Finally, Senator Pia, together with her brother, returning Senator Alan Cayetano, have jointly authored a measure that applies the same principles of sustainability and futures thinking in the development of Philippine Sports.

The Cayetanos’ co-authored bill, the Sports Excellence Roadmap Act, aims to lay down a 20-year road map to produce elite world-class athletes, which will be anchored on a solid grassroots program, as well as sustained training, exposure, and support for our national athletes and chosen focus sports. #

Senator Pia Cayetano
Ensuring the sustainability of vital government programs, raising the level of education of the youth, and future-proofing the Philippines for domestic and external shocks were the overarching themes of the first ten bills filed by Senator Pia S. Cayetano in the 19th Congress.

Pia: POGO Tax Law to raise funds for healthcare, SDGs

Senator Pia S. Cayetano today described Republic Act No. 11590 – the newly signed law taxing Philippine Offshore Gaming Operations (POGOs) – as a ‘major win’ for the country because it will generate billions in additional funds for public services, but without burdening Filipino taxpayers.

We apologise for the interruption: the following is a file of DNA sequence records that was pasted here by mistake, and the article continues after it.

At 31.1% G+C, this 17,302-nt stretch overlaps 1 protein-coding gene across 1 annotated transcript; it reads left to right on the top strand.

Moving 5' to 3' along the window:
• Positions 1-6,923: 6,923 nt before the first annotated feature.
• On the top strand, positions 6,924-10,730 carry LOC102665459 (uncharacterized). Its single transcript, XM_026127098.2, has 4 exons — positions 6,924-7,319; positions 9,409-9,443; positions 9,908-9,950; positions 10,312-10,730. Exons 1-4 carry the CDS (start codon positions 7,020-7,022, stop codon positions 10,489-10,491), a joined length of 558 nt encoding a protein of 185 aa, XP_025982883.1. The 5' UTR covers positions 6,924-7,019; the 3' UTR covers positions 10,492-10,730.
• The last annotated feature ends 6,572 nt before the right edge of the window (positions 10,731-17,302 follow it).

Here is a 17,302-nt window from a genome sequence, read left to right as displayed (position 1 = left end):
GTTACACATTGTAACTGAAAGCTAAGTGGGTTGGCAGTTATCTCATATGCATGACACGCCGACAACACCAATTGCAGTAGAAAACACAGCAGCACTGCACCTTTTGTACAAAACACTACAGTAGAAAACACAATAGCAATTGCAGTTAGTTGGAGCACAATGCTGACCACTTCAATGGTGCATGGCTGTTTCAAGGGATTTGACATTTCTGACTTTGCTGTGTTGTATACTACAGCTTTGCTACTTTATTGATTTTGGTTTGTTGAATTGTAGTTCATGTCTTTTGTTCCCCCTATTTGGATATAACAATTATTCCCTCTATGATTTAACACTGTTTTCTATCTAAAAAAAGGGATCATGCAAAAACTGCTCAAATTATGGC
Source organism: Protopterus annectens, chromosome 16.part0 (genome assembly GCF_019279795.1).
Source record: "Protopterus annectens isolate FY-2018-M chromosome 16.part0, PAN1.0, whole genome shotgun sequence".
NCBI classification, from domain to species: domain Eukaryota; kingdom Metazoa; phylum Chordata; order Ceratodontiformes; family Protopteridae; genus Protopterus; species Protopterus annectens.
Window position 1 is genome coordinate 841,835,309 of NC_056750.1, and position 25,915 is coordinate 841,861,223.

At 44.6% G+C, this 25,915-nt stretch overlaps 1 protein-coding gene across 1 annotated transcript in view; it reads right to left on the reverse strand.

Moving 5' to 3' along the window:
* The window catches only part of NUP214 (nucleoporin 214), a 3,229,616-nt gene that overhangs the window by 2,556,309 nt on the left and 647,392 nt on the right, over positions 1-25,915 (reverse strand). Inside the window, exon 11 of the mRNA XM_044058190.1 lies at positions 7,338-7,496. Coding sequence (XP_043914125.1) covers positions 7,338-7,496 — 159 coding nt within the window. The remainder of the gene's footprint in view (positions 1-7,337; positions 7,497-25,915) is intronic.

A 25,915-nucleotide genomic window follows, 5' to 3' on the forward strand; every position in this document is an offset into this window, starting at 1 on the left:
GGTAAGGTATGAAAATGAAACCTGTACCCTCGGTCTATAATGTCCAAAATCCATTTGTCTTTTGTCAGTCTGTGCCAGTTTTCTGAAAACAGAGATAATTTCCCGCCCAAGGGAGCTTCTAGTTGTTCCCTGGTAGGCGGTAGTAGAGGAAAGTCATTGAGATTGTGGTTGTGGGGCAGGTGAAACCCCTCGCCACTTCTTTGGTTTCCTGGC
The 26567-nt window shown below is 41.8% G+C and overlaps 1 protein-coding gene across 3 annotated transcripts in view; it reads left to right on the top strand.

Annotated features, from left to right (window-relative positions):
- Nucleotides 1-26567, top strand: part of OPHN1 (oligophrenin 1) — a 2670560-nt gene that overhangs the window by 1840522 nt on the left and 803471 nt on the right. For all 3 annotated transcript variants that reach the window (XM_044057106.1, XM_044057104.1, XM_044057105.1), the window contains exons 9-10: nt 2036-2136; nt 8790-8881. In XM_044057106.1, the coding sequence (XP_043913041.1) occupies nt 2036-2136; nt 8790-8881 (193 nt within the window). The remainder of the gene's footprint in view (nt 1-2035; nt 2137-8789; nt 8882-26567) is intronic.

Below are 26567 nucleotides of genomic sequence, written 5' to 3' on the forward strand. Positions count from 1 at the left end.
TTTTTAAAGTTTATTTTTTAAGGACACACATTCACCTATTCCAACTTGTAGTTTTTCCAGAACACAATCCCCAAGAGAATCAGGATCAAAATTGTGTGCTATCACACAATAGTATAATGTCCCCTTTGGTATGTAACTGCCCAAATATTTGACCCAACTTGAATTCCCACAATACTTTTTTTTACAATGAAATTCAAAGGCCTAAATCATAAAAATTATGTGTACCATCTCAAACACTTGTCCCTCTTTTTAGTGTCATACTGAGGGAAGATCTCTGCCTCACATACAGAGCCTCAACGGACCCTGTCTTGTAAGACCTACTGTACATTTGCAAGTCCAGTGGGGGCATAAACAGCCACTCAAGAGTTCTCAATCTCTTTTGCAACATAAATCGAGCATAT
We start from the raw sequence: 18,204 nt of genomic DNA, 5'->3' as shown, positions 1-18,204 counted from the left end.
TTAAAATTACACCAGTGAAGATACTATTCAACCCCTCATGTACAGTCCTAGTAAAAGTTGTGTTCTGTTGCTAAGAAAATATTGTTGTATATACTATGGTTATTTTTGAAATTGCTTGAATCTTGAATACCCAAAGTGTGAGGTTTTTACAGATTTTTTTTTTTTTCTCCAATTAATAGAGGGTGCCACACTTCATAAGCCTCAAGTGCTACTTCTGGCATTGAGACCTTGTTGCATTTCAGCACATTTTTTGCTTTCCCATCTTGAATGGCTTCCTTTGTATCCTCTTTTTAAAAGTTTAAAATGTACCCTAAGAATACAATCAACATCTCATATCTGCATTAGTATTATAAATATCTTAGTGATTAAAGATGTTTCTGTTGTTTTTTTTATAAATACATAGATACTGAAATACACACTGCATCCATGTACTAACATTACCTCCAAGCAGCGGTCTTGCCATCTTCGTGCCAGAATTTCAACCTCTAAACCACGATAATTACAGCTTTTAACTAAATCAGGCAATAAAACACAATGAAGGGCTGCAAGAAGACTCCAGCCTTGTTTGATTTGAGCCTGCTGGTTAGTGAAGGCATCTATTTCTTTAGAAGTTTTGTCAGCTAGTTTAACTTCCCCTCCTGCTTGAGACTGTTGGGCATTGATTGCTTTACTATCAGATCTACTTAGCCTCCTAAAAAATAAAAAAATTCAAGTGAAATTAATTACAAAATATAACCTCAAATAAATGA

“For years, many of these POGOS have been operating without paying the proper taxes. By virtue of this law that I sponsored and defended, they will now be taxed,” said Cayetano, chairperson of the Senate Ways and Means Committee and principal sponsor of the POGO Tax Law.

“POGOS are offshore gaming operators. That means only foreigners abroad may gamble in POGOs. So the taxes do not come from Filipinos, or even foreigners residing in the country,” she explained.

“I’d rather tax the POGOs than see a proliferation of gambling in the country, which sadly seems to be the direction that our colleagues in the House are taking with the recent passage of a bill allowing online gambling,” she emphasized.

She further noted that under the new law, 60 percent of total revenues from the gaming tax imposed on offshore gaming companies will be earmarked by the government, and allocated for the following purposes:

•60% for the implementation of the Universal Health Care Act;
•20% for the Health Facilities Enhancement Fund; and
•20% for the attainment of the SDGs, provided that the specific SDG targets shall be determined by NEDA.